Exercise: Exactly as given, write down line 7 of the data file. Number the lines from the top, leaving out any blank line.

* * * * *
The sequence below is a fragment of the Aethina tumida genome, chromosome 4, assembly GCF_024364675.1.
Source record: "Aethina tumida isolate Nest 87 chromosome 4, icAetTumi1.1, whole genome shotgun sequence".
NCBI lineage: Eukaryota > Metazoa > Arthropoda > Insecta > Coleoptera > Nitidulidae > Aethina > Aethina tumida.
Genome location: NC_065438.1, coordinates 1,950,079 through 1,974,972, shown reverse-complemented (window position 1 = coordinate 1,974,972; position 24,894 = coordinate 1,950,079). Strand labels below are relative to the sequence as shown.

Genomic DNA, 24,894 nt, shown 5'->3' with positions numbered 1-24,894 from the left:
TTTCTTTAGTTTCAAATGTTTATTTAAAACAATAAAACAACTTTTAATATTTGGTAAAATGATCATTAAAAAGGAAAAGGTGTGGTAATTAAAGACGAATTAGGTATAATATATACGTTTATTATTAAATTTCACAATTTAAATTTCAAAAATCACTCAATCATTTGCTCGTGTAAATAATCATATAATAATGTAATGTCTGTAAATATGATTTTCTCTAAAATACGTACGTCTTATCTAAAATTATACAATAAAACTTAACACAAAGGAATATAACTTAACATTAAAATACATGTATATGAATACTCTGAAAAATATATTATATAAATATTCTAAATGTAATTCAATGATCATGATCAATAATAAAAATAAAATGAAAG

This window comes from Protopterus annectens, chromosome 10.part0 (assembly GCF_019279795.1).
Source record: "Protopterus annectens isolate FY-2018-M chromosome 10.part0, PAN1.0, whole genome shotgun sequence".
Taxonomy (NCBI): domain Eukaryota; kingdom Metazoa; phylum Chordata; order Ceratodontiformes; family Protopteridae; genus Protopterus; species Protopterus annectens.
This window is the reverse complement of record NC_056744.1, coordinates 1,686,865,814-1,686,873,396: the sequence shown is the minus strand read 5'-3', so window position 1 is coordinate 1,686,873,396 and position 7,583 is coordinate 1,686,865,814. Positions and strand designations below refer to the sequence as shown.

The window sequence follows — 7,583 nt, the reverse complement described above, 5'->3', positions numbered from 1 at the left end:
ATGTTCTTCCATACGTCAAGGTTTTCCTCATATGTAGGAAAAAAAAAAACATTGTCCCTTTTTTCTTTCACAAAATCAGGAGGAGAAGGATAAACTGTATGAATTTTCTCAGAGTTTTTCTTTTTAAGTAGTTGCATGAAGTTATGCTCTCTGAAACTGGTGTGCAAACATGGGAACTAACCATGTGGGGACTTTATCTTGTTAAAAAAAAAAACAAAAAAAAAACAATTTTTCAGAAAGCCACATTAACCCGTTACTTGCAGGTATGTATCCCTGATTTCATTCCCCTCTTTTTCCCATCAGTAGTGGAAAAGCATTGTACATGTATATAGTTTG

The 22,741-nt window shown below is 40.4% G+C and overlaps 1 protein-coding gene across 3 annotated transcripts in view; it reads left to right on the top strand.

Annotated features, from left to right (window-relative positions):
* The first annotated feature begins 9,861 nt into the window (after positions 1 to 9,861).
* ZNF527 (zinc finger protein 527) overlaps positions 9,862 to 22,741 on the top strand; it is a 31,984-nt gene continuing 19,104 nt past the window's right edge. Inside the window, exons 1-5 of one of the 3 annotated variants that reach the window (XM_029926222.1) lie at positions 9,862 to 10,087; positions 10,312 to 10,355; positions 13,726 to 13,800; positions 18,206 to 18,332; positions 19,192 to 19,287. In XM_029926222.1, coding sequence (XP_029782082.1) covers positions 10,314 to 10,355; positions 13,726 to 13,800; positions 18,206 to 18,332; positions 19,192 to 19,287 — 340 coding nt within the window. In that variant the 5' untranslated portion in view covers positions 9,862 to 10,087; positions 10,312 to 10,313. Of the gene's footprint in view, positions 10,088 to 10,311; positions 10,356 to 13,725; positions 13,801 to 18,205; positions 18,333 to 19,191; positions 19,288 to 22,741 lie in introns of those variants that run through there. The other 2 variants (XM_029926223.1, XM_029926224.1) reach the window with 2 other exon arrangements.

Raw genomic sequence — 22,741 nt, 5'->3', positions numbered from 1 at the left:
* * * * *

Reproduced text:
This window comes from Protopterus annectens, chromosome 10.part0 (assembly GCF_019279795.1).